That the G-20 meeting this weekend in Mexico, at the end of it they could have some coordinated plan to try to deal with the fallout in the markets if Greece is to essentially vote no on the euro.

But all of these things, Wolf, are still band-aids. And all this talk of central banks of working together, a lot of it still -- it's still just talk. And it's still just -- well, if we say that we'll do something, maybe we won't actually have to do it.

The problem here is severe, Wolf. And, you know, I have to say I think the next country that we could be talking about, and this is what's going to go to the heart of the entire euro is actually going to be France.

BLITZER: France?

BURNETT: France. I mean look at France. You know you had Nicholas Sarkozy going more the way of austerity. Remember, Wolf, back in 2010 when they were strikes all over France because Sarkozy was going to raise the retirement age from 60 to 62? And that was seen as a violation of everything that was -- that was held sacred and expected that French people expected to have.

Then Francois Hollande now, one of his big campaign promises, I'm going to take that back. So he's put the retirement age back to 60. But that's just one example of the way France is dealing with its enormous pension and retirement and ageing population problems, i.e., it isn't dealing with them. That's one of the reasons why you're starting to see France's situation get worse and worse.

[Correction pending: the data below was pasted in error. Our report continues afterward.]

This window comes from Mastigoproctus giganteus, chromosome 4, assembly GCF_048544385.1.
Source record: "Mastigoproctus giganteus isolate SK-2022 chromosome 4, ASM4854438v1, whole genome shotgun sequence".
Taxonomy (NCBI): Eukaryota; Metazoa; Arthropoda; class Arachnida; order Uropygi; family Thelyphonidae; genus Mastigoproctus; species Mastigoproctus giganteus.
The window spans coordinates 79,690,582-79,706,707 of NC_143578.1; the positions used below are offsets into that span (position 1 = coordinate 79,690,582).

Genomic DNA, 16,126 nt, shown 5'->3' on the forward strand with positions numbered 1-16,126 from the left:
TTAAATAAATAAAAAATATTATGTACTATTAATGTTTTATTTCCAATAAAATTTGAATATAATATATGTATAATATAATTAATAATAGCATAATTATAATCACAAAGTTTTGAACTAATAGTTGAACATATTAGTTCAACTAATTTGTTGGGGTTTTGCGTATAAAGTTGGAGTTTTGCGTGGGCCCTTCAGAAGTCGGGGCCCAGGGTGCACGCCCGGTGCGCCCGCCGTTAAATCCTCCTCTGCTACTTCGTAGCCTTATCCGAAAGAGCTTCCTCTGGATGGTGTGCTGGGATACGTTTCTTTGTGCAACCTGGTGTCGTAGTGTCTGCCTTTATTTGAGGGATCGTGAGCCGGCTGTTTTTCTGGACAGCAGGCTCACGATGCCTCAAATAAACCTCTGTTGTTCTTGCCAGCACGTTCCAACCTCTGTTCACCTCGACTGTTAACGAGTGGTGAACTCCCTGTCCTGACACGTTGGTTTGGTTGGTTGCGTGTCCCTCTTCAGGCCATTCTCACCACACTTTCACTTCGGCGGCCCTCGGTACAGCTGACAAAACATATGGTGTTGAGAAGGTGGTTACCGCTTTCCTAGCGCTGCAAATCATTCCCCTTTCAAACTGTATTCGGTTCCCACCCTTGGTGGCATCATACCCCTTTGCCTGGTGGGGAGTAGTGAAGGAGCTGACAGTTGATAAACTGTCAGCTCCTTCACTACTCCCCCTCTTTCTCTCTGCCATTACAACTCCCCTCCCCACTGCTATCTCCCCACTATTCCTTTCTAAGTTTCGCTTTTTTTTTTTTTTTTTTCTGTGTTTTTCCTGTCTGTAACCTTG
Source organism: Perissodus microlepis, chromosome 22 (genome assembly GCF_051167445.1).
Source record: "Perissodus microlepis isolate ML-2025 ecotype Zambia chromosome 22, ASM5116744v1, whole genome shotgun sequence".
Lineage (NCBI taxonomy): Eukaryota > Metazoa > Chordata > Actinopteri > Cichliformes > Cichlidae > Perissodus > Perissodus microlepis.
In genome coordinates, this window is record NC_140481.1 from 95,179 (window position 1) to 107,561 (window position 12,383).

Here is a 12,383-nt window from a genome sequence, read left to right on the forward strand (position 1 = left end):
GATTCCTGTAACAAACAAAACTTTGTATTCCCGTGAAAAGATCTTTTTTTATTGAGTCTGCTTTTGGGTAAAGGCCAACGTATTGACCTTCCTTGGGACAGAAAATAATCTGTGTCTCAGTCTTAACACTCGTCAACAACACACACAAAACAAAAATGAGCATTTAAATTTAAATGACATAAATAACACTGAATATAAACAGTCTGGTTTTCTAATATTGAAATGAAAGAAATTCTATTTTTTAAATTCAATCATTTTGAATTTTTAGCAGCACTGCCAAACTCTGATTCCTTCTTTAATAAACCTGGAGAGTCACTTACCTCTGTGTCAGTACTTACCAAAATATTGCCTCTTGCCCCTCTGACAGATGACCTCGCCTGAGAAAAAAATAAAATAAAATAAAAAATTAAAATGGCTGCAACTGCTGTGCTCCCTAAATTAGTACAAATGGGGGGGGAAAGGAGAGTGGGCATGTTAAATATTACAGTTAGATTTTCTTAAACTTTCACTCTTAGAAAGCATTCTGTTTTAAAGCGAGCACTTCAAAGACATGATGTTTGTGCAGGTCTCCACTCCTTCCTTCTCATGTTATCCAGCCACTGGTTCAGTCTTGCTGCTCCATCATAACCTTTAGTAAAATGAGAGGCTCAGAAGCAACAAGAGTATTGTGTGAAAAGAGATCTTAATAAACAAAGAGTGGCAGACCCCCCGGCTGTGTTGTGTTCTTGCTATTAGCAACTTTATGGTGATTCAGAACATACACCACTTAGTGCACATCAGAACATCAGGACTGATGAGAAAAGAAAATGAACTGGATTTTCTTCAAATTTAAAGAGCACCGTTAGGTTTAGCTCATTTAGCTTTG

You know, Bill Gross, one of the biggest investors in the world investing in -- country debt, told me the other day France is a real problem. Right now Spain cannot get money. It's going to have to get it from Germany. It cannot get money. And if this gets worse and worse, you could -- you could see that with France.

BLITZER: Erin is going to have much more of course 7:00 p.m. Eastern. "ERIN BURNETT OUTFRONT."

Thank you, Erin.

Meanwhile sources are telling me a little bit more about Mitt Romney's potential short list for vice presidential candidates. We have some details our discussion coming up in our strategy session.

And coming up in our next hour, a rare look at what's really going on inside Iran. I'll talk with the "New York Times" columnist Nicholas Kristof. He took a remarkable 1700 mile journey around Iraq.


BLITZER: We're going to take you behind the scenes right now in the Middle East as our Pentagon correspondent Barbara Starr shows us how American Special Operations Forces are training with allies to try to take on terrorists.

Barbara is joining us now.

Barbara, what have you found out?